A report three years ago by NSW Supreme Court judge Paul Brereton uncovered evidence of the murders of 39 civilians or prisoners in Afghanistan by our special forces, unethical behaviour in senior defence ranks, a "warrior hero" culture and the exclusion of soldiers from the usual rules of combat.
Turns out the public image of BRS was BS. Just like the khaki cult that created and revered him.
Time to build a better and more realistic culture for the future. What a grand and lasting monument that would make.
HAVE YOUR SAY: Should Australia spend less on commemorating war? Why do you think we have devoted so much money to memorials? Do you believe the money could be better spent elsewhere? Email us: email@example.com
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IN CASE YOU MISSED IT:
- Anthony Albanese has declared he has "absolute confidence" in senior minister Katy Gallagher in the wake of claims that Brittany Higgins and partner David Sharaz had contact with senior Labor politicians before her rape claim was made public.
- COVID-19 can fuse brain cells and may explain some of the more baffling symptoms of brain fog, headaches, loss of taste and smell and other long-term neurological symptoms. Researchers, studying the SARS-CoV-2 virus that causes COVID-19, found the virus can infect the brain and cause brain cells to fuse together and either malfunction or stop working completely.
- Anyone planning to celebrate the long weekend in NSW with a backyard fireworks display is being warned they risk hefty fines and even jail time. While "cracker night'' used to be an annual family festival in backyards across the country, the last one celebrated in NSW was in 1986, before it was banned for safety reasons.
THEY SAID IT: "In war, there are no unwounded soldiers." - Jose Narosky
YOU SAID IT: RBA governor Phil Lowe's advice to spend less and work longer was tone deaf and infuriating.
Mark says: "Another way to reduce the money supply is to increase taxes. This can be targeted at the wealthy half of the population, leaving battlers unaffected. Can we have an inflation levy? Battlers would benefit by stabilising prices. The wealthy would curtail a few luxuries. Is that too simple or would the wealthy cry out?"
"I won't defend Phil Lowe's less than empathetic communication skills," says Phil. "He's eminently qualified for his job, but really does need to hire a spokesperson. I will point you at the inflation rate in Argentina: it's gone from 60 per cent in May 2002 to 110 per cent in April 2023. It's what happens when inflation is not controlled. Awful pain. The Reserve Bank is tasked by the politicians in charge to contain inflation. They have one tool to do it with - interest rates. If that tool is causing pain, blame the politicians who won't restrain fiscal policy as long as they can deflect the blame to a more than convenient scapegoat. I do agree that we need a better method to control inflation."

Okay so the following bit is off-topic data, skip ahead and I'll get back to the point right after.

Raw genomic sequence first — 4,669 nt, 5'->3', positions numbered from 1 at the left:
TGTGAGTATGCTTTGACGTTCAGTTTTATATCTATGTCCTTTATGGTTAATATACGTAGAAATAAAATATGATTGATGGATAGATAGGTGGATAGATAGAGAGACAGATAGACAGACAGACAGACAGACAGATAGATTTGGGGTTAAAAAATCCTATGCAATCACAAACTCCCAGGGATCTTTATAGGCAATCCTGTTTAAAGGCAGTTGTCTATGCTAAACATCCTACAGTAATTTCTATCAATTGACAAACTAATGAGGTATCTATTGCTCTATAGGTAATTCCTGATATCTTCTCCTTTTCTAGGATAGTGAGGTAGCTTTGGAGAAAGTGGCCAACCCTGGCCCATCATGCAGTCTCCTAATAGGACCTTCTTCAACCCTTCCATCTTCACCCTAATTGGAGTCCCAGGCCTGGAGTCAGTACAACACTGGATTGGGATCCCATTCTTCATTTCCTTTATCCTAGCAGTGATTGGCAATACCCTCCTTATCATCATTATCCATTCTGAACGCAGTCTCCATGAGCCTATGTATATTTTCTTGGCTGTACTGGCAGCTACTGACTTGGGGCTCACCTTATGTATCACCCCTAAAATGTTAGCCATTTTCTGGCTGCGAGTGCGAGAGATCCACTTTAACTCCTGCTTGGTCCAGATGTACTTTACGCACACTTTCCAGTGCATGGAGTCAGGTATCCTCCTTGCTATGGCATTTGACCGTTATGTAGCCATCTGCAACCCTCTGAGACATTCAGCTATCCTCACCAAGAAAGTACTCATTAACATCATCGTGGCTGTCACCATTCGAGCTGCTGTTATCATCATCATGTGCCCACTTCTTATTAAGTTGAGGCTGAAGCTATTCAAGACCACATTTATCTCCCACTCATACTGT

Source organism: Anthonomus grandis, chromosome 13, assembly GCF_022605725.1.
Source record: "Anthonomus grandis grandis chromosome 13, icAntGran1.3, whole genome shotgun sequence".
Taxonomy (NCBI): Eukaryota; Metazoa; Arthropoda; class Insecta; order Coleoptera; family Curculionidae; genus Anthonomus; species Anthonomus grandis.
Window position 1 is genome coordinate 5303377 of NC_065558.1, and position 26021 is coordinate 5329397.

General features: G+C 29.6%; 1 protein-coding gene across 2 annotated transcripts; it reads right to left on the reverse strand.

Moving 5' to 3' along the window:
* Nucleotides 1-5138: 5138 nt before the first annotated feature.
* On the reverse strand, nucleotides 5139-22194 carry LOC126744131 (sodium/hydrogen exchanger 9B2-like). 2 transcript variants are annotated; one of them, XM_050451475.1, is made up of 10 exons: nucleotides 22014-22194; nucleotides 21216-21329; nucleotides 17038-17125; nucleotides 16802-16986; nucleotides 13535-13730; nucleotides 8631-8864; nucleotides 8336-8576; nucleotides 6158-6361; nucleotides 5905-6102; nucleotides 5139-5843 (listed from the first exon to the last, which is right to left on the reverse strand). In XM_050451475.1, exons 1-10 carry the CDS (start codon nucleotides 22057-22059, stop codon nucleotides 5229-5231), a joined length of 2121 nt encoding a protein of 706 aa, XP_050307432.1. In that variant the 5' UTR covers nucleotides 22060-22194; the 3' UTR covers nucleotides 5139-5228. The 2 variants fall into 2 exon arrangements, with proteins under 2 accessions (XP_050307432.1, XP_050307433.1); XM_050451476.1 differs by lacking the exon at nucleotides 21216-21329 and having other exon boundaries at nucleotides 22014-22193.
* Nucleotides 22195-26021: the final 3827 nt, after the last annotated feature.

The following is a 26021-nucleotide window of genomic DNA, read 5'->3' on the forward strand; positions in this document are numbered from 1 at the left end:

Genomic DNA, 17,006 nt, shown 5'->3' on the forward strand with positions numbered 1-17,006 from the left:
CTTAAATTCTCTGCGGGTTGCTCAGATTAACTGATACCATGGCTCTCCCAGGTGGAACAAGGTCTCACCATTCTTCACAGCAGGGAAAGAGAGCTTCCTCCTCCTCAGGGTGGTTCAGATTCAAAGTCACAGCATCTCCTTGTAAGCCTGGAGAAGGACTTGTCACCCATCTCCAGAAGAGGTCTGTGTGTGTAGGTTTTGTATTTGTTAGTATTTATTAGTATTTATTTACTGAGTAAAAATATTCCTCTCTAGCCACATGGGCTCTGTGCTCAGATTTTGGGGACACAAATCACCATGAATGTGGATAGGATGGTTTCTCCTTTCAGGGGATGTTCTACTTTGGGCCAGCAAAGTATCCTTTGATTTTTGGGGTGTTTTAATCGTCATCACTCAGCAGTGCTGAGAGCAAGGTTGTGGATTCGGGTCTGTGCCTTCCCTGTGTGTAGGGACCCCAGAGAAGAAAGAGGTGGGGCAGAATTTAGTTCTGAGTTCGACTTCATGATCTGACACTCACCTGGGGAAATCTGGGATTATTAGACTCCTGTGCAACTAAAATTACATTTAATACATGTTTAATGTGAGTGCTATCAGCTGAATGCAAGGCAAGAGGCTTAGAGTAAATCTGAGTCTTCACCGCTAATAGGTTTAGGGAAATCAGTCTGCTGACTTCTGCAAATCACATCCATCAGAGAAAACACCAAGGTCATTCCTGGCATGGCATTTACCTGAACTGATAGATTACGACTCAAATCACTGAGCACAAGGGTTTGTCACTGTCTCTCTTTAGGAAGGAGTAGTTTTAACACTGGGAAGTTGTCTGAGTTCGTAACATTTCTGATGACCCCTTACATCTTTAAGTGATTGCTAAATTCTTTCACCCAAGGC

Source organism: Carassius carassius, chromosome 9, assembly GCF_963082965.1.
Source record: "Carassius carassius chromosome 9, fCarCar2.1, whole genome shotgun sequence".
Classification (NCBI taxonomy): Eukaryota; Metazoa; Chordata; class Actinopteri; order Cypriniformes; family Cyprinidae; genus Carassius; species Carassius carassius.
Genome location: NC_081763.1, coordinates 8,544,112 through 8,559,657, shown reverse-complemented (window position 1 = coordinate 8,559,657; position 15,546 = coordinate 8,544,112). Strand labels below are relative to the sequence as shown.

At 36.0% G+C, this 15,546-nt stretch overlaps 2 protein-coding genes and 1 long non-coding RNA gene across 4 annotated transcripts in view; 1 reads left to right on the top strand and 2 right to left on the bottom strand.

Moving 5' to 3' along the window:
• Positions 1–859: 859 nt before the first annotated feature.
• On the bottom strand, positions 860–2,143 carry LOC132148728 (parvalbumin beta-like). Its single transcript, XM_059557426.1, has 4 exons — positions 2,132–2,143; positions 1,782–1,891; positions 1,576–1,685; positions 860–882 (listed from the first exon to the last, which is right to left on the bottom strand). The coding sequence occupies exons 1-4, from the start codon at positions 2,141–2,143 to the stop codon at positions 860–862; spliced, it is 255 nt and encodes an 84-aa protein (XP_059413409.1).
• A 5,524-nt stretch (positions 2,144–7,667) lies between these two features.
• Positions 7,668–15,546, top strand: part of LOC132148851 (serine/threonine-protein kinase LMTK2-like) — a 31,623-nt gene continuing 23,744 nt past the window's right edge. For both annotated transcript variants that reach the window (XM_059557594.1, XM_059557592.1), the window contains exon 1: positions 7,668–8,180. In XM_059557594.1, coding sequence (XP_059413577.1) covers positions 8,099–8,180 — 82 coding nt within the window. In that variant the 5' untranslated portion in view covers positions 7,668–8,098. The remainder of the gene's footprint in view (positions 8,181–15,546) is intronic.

Richard says: "The RBA is not the problem. Our real problem is a federal government that dare not do anything to solve the problem because the opposition will crucify them. The most obvious example is stage three tax cuts, everyone knows we as a nation can't afford them but instead of a bipartisan approach Dutton will scream 'broken promise' if the government changes direction. There are so many ways the government could cool the economy with a more evenly targeted approach. A temporary tax levy or a temporary increase in the compulsory super contribution are just two examples that would spread the effect more broadly. Neither will happen because the opposition sees their role as being oppositional rather than trying to get the best outcome for the society at large."
"I think Mr Lowe insults many of us who are doing it tough," says Loong Wong. "He's giving us the finger when many of us are already working too many hours to make ends meet, rely on JobSeeker and pensions and the cost of living continues to spiral. This is also attributable to the Labor government for not doing enough to help and assist those of us caught with high prices, high energy bills and seeing our lives starved. What else can we cut?"